Designed in 1913 by John Frederick Abercromby, The Addington is a fine course which will challenge and excite golfers of all abilities.
Affording expansive views of the metropolis from hilltop tees like those at the 14th and 16th, the fairways wander through mature pine and birch trees and create a feeling of intimacy in stark contrast to the looming mast of Crystal Palace and the backdrop provided by the Natwest Tower, Canary Wharf and the Shard.
On 10 July 1913, Addington Golf Syndicate was incorporated with a share capital of £1000. The top signatory for the syndicate was JF Abercromby (‘Aber’), an excellent golfer who, despite having no previous knowledge of golf course design, had undertaken management of the Worplesdon and then Coombe Hill course builds. The Addington was soon to become his third and finest course and Aber stayed there until his death in 1935.
There was much controversy over the building of the first ‘old’ course at The Addington; a month after the syndicate was incorporated a local paper wrote: “New golf grounds, like new picture palaces, are springing up apace. I understand the latest intention is to provide a golf ground in Addington Park, where the shades of previous archbishops may protest in vain against this sacrilege”.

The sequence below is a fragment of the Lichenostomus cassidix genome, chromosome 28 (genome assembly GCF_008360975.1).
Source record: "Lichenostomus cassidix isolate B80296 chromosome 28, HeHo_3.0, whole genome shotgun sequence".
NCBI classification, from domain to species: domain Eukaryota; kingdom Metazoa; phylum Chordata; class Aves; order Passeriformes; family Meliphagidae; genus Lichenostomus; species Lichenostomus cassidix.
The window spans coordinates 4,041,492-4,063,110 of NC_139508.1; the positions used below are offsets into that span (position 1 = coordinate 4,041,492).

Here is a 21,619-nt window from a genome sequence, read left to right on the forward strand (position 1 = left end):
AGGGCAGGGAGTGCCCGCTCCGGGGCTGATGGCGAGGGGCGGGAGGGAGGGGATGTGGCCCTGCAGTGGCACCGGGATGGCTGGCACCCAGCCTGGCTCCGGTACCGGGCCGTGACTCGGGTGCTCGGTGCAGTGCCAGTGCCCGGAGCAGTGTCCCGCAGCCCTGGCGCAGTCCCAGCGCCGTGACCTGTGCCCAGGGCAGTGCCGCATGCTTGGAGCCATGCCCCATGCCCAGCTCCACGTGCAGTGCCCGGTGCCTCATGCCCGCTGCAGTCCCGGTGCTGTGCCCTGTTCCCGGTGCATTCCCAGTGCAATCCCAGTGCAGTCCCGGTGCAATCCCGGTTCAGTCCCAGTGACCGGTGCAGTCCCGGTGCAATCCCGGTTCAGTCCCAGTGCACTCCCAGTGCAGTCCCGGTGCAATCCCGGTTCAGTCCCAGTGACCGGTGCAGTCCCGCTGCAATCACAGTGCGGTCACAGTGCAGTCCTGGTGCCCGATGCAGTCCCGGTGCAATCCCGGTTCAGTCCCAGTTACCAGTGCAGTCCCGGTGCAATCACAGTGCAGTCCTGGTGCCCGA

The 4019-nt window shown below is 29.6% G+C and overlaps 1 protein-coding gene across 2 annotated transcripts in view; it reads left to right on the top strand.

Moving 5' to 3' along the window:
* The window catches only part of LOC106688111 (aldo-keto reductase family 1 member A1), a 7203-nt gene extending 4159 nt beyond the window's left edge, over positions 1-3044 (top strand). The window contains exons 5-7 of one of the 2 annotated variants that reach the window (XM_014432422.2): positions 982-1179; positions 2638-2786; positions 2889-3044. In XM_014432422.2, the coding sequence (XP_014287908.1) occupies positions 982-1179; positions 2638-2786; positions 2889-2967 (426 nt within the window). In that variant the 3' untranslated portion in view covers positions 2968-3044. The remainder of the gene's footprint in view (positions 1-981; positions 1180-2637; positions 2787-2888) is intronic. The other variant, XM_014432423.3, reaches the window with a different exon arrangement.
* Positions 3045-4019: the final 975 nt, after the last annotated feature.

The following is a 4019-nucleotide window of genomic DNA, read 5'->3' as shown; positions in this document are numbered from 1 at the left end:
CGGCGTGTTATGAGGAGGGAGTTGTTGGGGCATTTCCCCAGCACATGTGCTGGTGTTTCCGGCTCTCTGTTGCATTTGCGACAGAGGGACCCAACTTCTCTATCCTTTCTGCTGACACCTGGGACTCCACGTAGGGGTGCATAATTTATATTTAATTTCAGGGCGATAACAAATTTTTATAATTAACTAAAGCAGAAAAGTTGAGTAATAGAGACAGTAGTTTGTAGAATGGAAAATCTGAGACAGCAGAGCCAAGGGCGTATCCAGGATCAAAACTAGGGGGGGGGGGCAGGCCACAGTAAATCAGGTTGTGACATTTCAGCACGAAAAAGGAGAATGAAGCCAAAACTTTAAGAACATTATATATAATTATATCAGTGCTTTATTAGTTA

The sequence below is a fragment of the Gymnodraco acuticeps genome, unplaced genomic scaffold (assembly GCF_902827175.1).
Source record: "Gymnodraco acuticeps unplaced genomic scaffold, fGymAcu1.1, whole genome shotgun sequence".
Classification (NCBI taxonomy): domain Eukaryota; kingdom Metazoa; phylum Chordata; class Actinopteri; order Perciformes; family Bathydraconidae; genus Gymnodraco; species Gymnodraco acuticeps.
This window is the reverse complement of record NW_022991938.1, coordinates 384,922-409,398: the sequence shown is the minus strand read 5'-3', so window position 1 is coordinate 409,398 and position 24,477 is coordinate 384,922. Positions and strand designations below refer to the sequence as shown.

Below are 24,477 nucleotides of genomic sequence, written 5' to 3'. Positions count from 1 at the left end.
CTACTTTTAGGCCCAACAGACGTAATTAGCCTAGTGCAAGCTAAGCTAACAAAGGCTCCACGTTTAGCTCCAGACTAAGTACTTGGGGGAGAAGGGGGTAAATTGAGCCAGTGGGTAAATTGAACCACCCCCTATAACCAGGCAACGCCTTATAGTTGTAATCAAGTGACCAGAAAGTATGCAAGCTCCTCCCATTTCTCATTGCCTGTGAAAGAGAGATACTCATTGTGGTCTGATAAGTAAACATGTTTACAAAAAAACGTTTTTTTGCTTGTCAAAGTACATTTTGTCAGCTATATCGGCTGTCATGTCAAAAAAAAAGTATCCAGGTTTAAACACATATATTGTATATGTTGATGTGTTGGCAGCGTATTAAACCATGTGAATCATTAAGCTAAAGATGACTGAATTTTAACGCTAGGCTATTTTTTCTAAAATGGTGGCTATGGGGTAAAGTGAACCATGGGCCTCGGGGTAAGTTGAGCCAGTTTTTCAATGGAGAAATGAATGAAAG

The article went on to say “I understand the use of this ground is to be strictly confined to people of a very high circle – and indeed that no one under a peer of the realm is to be allowed to peer over those realms of past Episcopal glory.” This account proved to be very true; between the two World Wars, The Addington became one of the three most favoured clubs surrounding London, its members being of such high standing that it became informally known as ‘Royal Addington’ – indeed, King George VI became Patron of the Club in 1937.